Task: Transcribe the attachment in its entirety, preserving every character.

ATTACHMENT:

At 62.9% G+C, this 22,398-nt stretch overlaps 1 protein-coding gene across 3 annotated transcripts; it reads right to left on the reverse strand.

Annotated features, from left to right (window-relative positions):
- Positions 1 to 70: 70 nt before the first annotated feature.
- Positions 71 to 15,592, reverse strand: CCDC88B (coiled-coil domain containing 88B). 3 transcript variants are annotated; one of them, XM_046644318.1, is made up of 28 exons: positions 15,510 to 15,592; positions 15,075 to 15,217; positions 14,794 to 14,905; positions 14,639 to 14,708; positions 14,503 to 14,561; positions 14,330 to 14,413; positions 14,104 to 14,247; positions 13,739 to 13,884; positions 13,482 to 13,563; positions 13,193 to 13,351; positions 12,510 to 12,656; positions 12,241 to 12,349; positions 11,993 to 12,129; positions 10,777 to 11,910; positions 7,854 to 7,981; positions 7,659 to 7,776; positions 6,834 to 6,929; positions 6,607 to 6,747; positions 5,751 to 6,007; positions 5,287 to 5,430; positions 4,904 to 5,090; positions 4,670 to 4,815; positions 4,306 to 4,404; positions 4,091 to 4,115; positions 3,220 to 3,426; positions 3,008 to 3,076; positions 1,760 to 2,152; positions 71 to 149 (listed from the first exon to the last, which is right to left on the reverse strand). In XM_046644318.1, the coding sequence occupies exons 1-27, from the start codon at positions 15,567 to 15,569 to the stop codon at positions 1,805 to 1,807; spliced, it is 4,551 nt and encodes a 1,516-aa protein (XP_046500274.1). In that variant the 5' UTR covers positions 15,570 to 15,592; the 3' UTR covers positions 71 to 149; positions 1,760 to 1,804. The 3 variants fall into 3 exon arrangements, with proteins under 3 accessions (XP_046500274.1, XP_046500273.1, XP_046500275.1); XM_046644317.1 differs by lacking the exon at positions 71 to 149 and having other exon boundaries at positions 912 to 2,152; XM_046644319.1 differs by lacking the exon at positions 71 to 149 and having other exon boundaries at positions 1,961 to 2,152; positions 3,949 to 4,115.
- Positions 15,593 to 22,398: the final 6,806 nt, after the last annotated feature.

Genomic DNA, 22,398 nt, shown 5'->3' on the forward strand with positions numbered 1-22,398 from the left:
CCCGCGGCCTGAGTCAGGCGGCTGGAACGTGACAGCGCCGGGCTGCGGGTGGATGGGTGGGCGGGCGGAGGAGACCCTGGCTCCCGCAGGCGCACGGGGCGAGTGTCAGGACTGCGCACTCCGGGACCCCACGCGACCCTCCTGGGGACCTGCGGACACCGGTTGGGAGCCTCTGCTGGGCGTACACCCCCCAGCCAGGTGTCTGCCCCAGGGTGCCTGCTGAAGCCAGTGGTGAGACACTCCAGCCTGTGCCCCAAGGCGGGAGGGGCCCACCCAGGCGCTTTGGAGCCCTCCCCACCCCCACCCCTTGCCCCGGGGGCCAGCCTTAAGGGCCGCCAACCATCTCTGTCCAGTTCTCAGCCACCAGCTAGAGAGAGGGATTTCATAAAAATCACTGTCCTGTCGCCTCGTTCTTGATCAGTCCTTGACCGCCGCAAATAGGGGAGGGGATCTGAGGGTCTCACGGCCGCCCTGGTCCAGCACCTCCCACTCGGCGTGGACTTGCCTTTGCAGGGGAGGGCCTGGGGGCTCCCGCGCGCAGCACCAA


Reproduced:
At 62.9% G+C, this 22,398-nt stretch overlaps 1 protein-coding gene across 3 annotated transcripts; it reads right to left on the reverse strand.

Annotated features, from left to right (window-relative positions):
- Positions 1 to 70: 70 nt before the first annotated feature.
- Positions 71 to 15,592, reverse strand: CCDC88B (coiled-coil domain containing 88B). 3 transcript variants are annotated; one of them, XM_046644318.1, is made up of 28 exons: positions 15,510 to 15,592; positions 15,075 to 15,217; positions 14,794 to 14,905; positions 14,639 to 14,708; positions 14,503 to 14,561; positions 14,330 to 14,413; positions 14,104 to 14,247; positions 13,739 to 13,884; positions 13,482 to 13,563; positions 13,193 to 13,351; positions 12,510 to 12,656; positions 12,241 to 12,349; positions 11,993 to 12,129; positions 10,777 to 11,910; positions 7,854 to 7,981; positions 7,659 to 7,776; positions 6,834 to 6,929; positions 6,607 to 6,747; positions 5,751 to 6,007; positions 5,287 to 5,430; positions 4,904 to 5,090; positions 4,670 to 4,815; positions 4,306 to 4,404; positions 4,091 to 4,115; positions 3,220 to 3,426; positions 3,008 to 3,076; positions 1,760 to 2,152; positions 71 to 149 (listed from the first exon to the last, which is right to left on the reverse strand). In XM_046644318.1, the coding sequence occupies exons 1-27, from the start codon at positions 15,567 to 15,569 to the stop codon at positions 1,805 to 1,807; spliced, it is 4,551 nt and encodes a 1,516-aa protein (XP_046500274.1). In that variant the 5' UTR covers positions 15,570 to 15,592; the 3' UTR covers positions 71 to 149; positions 1,760 to 1,804. The 3 variants fall into 3 exon arrangements, with proteins under 3 accessions (XP_046500274.1, XP_046500273.1, XP_046500275.1); XM_046644317.1 differs by lacking the exon at positions 71 to 149 and having other exon boundaries at positions 912 to 2,152; XM_046644319.1 differs by lacking the exon at positions 71 to 149 and having other exon boundaries at positions 1,961 to 2,152; positions 3,949 to 4,115.
- Positions 15,593 to 22,398: the final 6,806 nt, after the last annotated feature.

Genomic DNA, 22,398 nt, shown 5'->3' on the forward strand with positions numbered 1-22,398 from the left:
CCCGCGGCCTGAGTCAGGCGGCTGGAACGTGACAGCGCCGGGCTGCGGGTGGATGGGTGGGCGGGCGGAGGAGACCCTGGCTCCCGCAGGCGCACGGGGCGAGTGTCAGGACTGCGCACTCCGGGACCCCACGCGACCCTCCTGGGGACCTGCGGACACCGGTTGGGAGCCTCTGCTGGGCGTACACCCCCCAGCCAGGTGTCTGCCCCAGGGTGCCTGCTGAAGCCAGTGGTGAGACACTCCAGCCTGTGCCCCAAGGCGGGAGGGGCCCACCCAGGCGCTTTGGAGCCCTCCCCACCCCCACCCCTTGCCCCGGGGGCCAGCCTTAAGGGCCGCCAACCATCTCTGTCCAGTTCTCAGCCACCAGCTAGAGAGAGGGATTTCATAAAAATCACTGTCCTGTCGCCTCGTTCTTGATCAGTCCTTGACCGCCGCAAATAGGGGAGGGGATCTGAGGGTCTCACGGCCGCCCTGGTCCAGCACCTCCCACTCGGCGTGGACTTGCCTTTGCAGGGGAGGGCCTGGGGGCTCCCGCGCGCAGCACCAA